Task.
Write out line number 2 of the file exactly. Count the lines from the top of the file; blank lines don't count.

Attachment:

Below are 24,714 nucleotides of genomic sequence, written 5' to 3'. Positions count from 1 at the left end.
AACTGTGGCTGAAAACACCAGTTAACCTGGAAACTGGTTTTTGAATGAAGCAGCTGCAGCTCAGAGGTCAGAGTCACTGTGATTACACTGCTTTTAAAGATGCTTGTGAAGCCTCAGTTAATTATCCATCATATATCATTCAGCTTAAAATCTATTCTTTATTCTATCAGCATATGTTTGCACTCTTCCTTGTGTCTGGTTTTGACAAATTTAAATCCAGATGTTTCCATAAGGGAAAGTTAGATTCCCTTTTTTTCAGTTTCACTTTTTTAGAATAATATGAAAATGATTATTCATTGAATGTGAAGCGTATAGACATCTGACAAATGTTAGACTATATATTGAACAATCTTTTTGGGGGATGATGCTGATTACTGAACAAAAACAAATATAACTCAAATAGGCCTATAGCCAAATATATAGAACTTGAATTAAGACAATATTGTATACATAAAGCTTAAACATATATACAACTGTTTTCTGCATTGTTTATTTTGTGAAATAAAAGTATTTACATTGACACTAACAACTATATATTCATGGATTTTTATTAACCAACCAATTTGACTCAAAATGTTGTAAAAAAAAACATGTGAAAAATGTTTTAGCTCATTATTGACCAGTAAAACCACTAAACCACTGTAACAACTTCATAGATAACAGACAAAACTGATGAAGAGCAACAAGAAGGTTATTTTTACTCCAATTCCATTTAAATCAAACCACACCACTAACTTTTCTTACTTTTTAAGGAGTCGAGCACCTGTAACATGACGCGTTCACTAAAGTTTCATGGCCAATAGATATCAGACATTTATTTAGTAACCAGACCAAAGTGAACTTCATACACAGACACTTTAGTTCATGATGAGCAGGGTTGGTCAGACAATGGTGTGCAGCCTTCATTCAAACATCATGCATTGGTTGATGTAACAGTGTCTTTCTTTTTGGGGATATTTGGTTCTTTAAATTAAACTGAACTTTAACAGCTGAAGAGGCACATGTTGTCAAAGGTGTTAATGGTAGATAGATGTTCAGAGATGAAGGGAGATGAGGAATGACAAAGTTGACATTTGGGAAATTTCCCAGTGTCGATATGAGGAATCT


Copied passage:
AACTGTGGCTGAAAACACCAGTTAACCTGGAAACTGGTTTTTGAATGAAGCAGCTGCAGCTCAGAGGTCAGAGTCACTGTGATTACACTGCTTTTAAAGATGCTTGTGAAGCCTCAGTTAATTATCCATCATATATCATTCAGCTTAAAATCTATTCTTTATTCTATCAGCATATGTTTGCACTCTTCCTTGTGTCTGGTTTTGACAAATTTAAATCCAGATGTTTCCATAAGGGAAAGTTAGATTCCCTTTTTTTCAGTTTCACTTTTTTAGAATAATATGAAAATGATTATTCATTGAATGTGAAGCGTATAGACATCTGACAAATGTTAGACTATATATTGAACAATCTTTTTGGGGGATGATGCTGATTACTGAACAAAAACAAATATAACTCAAATAGGCCTATAGCCAAATATATAGAACTTGAATTAAGACAATATTGTATACATAAAGCTTAAACATATATACAACTGTTTTCTGCATTGTTTATTTTGTGAAATAAAAGTATTTACATTGACACTAACAACTATATATTCATGGATTTTTATTAACCAACCAATTTGACTCAAAATGTTGTAAAAAAAAACATGTGAAAAATGTTTTAGCTCATTATTGACCAGTAAAACCACTAAACCACTGTAACAACTTCATAGATAACAGACAAAACTGATGAAGAGCAACAAGAAGGTTATTTTTACTCCAATTCCATTTAAATCAAACCACACCACTAACTTTTCTTACTTTTTAAGGAGTCGAGCACCTGTAACATGACGCGTTCACTAAAGTTTCATGGCCAATAGATATCAGACATTTATTTAGTAACCAGACCAAAGTGAACTTCATACACAGACACTTTAGTTCATGATGAGCAGGGTTGGTCAGACAATGGTGTGCAGCCTTCATTCAAACATCATGCATTGGTTGATGTAACAGTGTCTTTCTTTTTGGGGATATTTGGTTCTTTAAATTAAACTGAACTTTAACAGCTGAAGAGGCACATGTTGTCAAAGGTGTTAATGGTAGATAGATGTTCAGAGATGAAGGGAGATGAGGAATGACAAAGTTGACATTTGGGAAATTTCCCAGTGTCGATATGAGGAATCT